Apple Reportedly Cutting iPhone SE Production Just Weeks After Launch Due to 'Weaker-Than-Expected' Demand
Apple is reportedly cutting production for the new third-generation iPhone SE just weeks after launch due to uncertainty caused by current global conflict and alleged low demand, according to a report from Nikkei Asia citing unnamed sources.
According to the report, Apple has informed suppliers to cut back on production of the iPhone SE for this quarter by as much as two to three million units, citing "weaker-than-expected demand."
Unlike the cut in iPhone SE production caused partly by low demand, Apple is also cutting down on the production of the iPhone 13 series, but sources familiar with the matter told Nikkei Asia this cutback is due to seasonal demand change. Per the report, Apple is also cutting the production of AirPods but fails to specify which model or models.
Coinciding with the report, reliable Apple analyst Ming-Chi Kuo said today in a tweet that he is cutting estimates on shipments of the new iPhone SE from 25 to 30 million to around 15 to 20 million units for 2022. Kuo said the lower shipments were a result of low demand.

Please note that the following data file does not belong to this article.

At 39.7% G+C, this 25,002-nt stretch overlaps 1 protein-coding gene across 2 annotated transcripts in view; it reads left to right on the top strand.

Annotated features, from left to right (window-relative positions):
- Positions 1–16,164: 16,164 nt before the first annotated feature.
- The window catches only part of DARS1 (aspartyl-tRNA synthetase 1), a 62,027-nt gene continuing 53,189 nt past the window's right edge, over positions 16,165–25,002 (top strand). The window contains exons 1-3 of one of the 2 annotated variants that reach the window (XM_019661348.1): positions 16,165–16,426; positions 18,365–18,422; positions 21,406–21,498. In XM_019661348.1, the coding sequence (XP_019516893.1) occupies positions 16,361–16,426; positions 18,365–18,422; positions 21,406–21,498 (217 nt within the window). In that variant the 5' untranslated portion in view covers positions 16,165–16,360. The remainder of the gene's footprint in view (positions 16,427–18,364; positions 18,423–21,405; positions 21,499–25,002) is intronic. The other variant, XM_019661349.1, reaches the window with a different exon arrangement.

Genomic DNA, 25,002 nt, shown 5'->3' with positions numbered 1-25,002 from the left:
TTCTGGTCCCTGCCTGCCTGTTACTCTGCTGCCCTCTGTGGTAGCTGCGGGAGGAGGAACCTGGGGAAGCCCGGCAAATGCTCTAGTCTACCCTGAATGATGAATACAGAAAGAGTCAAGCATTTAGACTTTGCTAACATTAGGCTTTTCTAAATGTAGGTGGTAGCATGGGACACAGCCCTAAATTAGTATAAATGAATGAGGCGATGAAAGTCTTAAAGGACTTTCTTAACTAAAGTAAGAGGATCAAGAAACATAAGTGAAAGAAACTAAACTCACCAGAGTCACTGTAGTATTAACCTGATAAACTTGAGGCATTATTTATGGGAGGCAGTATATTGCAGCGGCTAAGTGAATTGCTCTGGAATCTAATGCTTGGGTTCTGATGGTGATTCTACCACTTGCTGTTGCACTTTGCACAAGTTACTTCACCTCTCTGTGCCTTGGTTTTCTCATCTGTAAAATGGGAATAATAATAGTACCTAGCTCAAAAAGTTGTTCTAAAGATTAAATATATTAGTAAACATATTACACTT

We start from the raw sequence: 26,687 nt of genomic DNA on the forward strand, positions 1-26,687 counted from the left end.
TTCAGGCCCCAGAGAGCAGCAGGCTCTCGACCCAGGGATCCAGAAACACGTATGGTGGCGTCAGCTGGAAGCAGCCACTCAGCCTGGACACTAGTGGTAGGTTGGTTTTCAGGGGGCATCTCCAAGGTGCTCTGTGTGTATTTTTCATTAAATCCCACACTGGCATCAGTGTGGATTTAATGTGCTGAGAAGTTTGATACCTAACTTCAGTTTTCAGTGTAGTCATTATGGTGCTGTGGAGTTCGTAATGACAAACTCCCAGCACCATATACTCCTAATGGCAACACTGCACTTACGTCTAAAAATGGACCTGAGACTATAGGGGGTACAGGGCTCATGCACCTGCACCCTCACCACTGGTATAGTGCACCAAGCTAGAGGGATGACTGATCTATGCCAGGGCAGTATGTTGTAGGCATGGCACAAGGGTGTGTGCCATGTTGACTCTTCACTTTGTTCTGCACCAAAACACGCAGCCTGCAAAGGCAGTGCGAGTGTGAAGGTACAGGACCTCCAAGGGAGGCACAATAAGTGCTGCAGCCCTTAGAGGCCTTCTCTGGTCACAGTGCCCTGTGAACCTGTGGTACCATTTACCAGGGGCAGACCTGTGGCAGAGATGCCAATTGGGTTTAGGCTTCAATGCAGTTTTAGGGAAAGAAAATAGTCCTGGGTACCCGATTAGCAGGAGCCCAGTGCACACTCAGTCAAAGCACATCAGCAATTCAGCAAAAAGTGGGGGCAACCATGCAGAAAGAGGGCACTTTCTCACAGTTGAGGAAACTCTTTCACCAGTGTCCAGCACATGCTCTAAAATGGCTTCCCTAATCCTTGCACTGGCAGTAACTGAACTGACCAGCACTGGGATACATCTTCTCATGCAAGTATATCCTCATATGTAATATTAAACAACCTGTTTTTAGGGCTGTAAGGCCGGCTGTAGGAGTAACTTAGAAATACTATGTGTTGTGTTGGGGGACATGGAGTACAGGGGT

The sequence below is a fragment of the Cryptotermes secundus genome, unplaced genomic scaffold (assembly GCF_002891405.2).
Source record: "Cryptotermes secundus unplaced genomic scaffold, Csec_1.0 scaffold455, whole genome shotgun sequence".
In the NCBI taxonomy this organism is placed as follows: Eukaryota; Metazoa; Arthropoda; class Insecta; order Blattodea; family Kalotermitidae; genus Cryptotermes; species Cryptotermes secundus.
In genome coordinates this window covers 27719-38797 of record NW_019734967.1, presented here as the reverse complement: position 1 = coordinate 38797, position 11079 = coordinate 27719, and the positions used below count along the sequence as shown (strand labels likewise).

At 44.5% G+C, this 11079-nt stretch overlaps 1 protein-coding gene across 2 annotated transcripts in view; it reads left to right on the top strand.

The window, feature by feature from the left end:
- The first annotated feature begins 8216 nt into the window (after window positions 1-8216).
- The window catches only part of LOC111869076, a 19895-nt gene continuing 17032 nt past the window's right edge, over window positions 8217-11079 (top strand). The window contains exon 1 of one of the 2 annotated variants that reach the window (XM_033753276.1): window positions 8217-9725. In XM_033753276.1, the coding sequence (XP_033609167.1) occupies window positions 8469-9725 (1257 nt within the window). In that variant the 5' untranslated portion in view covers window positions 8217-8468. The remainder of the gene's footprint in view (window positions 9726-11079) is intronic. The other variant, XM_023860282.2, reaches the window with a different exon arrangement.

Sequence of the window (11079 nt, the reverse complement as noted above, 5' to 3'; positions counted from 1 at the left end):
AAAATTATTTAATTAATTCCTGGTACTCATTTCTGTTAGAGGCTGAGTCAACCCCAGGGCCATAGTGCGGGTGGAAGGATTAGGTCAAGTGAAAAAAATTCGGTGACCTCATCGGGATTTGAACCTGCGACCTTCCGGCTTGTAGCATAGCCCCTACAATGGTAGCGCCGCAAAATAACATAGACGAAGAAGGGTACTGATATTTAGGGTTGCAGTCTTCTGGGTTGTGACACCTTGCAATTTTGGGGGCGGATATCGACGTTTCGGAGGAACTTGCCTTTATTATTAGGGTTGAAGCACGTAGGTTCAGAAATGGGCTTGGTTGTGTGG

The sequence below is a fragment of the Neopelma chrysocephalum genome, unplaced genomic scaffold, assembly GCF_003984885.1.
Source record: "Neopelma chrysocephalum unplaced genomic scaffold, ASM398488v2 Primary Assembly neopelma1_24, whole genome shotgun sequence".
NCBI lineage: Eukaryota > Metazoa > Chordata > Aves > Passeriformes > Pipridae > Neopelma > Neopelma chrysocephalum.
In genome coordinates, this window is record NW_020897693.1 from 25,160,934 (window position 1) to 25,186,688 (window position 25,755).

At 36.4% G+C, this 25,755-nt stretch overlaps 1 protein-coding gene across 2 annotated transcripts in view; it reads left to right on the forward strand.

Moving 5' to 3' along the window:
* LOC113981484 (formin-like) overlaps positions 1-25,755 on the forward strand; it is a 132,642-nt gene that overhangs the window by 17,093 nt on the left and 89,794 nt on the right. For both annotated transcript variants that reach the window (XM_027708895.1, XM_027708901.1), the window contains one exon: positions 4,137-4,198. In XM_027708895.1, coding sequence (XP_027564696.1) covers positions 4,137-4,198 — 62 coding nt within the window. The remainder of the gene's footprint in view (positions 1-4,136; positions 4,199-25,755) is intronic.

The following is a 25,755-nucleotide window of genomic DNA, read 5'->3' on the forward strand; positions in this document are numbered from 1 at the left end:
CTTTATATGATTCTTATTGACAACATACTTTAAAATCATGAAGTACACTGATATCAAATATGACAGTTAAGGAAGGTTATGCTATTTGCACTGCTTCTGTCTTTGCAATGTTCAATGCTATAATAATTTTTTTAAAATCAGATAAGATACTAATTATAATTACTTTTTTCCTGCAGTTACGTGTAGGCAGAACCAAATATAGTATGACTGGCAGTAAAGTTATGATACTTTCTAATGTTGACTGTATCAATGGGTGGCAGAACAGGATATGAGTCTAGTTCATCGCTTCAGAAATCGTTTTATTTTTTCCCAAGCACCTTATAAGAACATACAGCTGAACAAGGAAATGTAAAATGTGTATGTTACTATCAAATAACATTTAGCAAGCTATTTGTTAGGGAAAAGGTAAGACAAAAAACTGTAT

Shanghai lockdown doesn't affect the iPhone SE production. However, the new iPhone SE demand is lower than expected (the delivery status "in stock" as one of the proofs), and I cut my shipment estimation in 2022 to 15-20M (vs. 25-30M previously). — 郭明錤 (Ming-Chi Kuo) (@mingchikuo) March 28, 2022
Apple released the new iPhone SE earlier this month with the same 4.7-inch form factor as the previous model but with the addition of 5G. The new iPhone SE is the only iPhone in the lineup that still features a physical Home Button and Touch ID but now benefits from the faster and more energy-efficient A15 Bionic chip. The iPhone SE starts at $429 with 64GB of storage.
See our roundup to learn everything you need to about Apple's latest iPhone.
Update: Two Apple suppliers responsible for AirPods have refuted Nikkei Asia's report that production has been cut, according to posts shared on Twitter by analyst Ming-Chu Kuo.